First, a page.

Faith for the future
By Paul Bodenham in Challenge
Paul Bodenham describes Operation Noah
'What's religion got to do with the environment?' is a question that has been asked on countless occasions in the past - by believers, non-believers, and no doubt many politicians. But you will hear it far less today than even ten years ago. Instead there is a dawning awareness, among both faith leaders and in government, that spirituality could offer terms of debate which finally help humanity negotiate an end to the environmental crisis.
The logic is simple. The crisis is one of our own making. It results from the determination, among those who are rich enough, to fulfil unsustainable expectations of consumption and activity. And the cause of these expectations? On one level it is the consumer culture which values personal 'fulfilment' above the universal good. But this culture did not arise from nowhere. It arises from deeper a dissatisfaction, which in various ways the world's religions have attributed to the search for ultimate meaning. Saint Augustine echoed people of all faiths when he prayed to God, 'our hearts are restless until they find their rest in You'.
It is in helping to define fundamental political values that faith groups perhaps have most to offer to green politicians. In their different ways, the world's faiths assign 'value' to environmental goods so that they are seen as valuable in themselves. Faiths also draw our attention to the mutual obligations which generations have towards each other. Without a consciousness of value and tradition there is little hope for establishing a culture which will reverse the environmental crisis.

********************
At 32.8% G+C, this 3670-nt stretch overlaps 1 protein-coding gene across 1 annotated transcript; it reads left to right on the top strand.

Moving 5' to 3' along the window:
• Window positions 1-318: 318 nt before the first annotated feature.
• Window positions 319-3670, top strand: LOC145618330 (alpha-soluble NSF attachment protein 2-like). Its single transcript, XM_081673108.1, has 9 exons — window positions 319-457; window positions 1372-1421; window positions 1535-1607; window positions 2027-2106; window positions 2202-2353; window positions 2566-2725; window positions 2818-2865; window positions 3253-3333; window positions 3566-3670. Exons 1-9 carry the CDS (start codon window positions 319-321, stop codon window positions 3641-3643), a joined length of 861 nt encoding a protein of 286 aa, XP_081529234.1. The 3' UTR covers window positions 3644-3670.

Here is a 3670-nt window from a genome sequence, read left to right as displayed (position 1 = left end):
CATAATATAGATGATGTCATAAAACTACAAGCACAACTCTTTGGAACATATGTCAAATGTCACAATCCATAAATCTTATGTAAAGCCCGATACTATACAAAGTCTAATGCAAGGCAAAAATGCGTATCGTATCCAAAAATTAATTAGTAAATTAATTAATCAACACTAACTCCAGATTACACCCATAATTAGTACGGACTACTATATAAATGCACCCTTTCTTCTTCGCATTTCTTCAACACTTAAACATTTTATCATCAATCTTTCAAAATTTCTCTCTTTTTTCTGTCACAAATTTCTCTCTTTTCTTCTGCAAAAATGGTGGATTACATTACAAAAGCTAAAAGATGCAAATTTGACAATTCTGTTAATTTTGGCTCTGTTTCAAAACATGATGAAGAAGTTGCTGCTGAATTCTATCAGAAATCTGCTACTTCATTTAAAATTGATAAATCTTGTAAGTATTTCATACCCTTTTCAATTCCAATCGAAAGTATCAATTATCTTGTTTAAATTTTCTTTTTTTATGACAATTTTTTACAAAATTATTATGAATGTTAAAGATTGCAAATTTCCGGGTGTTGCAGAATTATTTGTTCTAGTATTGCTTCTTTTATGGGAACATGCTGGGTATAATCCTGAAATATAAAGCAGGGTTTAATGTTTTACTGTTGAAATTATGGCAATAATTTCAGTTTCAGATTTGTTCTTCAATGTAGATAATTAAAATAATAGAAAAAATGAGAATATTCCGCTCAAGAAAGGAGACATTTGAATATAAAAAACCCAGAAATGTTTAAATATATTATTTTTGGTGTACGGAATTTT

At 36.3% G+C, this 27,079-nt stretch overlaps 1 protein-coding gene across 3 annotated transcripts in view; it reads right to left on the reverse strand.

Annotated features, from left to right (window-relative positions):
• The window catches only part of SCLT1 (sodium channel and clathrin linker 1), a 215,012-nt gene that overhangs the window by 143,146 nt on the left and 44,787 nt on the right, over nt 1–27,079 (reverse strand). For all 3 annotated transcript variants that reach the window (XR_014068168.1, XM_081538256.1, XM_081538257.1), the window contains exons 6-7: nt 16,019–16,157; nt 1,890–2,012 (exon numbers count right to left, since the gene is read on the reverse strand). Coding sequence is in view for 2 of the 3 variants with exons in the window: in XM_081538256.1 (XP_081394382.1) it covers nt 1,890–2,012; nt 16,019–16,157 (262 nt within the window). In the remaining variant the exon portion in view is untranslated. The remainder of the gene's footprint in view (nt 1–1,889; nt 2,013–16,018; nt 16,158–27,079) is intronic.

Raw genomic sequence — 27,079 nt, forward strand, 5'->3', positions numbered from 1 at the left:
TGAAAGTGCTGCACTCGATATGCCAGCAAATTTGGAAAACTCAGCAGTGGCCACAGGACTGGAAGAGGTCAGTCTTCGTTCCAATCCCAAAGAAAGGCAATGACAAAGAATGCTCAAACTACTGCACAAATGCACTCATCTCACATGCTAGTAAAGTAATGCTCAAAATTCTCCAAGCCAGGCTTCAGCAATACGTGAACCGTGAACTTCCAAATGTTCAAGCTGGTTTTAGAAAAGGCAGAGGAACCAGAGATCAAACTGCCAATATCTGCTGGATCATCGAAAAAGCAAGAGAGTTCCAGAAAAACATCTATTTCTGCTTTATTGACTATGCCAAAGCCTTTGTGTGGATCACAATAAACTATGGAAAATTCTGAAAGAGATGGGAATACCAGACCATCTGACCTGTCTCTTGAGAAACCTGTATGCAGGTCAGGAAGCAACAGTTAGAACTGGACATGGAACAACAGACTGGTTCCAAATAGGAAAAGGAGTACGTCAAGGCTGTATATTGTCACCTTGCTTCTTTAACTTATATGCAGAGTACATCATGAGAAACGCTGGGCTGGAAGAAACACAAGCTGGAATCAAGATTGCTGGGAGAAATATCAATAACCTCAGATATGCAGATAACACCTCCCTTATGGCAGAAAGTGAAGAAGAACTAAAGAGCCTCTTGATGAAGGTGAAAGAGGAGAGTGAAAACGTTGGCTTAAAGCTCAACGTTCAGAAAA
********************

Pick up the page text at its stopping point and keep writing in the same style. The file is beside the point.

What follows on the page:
Within the churches, the list of official resolutions and publications on the environment is growing rapidly. The World Summit on Sustainable Development saw unprecedented activity and reflection among Christians on the suicidal course of development to which we are currently committed.
But the churches are not just another pressure group. The Christian perspective introduces a distinctive voice to environmental debate.
Christian Ecology Link (CEL) has been speaking about the environmental implications of Christian belief since 1981, when the faith and environment debate was often regarded with polite indifference. But the Bible's first words describe humans being created as part of nature, and responsible for it. At last the churches, once fearful of infiltration by New Age influences, are rediscovering the divine imperative to care for creation.
There are numerous results of this change in consciousness. For instance, many churches are taking part in the Government-funded Eco-Congregation scheme, which encourages churches to model sustainable living to the communities they serve. The Anglican Church in Wales is requiring every parish to undertake an environmental audit.
Perhaps the ultimate challenge to our spiritual resources is global warming. Our current model of human development will wipe out life on this planet as we know it. Despite all our know-how, we have hardly begun to envision an alternative. We know why we must act, and what measures we must take, but we simply lack the will to turn that knowledge into action. Government policy looks little further than the Kyoto Protocol, which will have a negligible impact on climate change. The inertia is compounded by ignorance among the general public as to their part in climate change, and its consequences.
This is a typical case of what psychologists call 'denial', and it is all the more dangerous because the state is implicated in it. It is a time for stating the truth clearly, and at the same time offering grounds for hope and for a change of behaviour.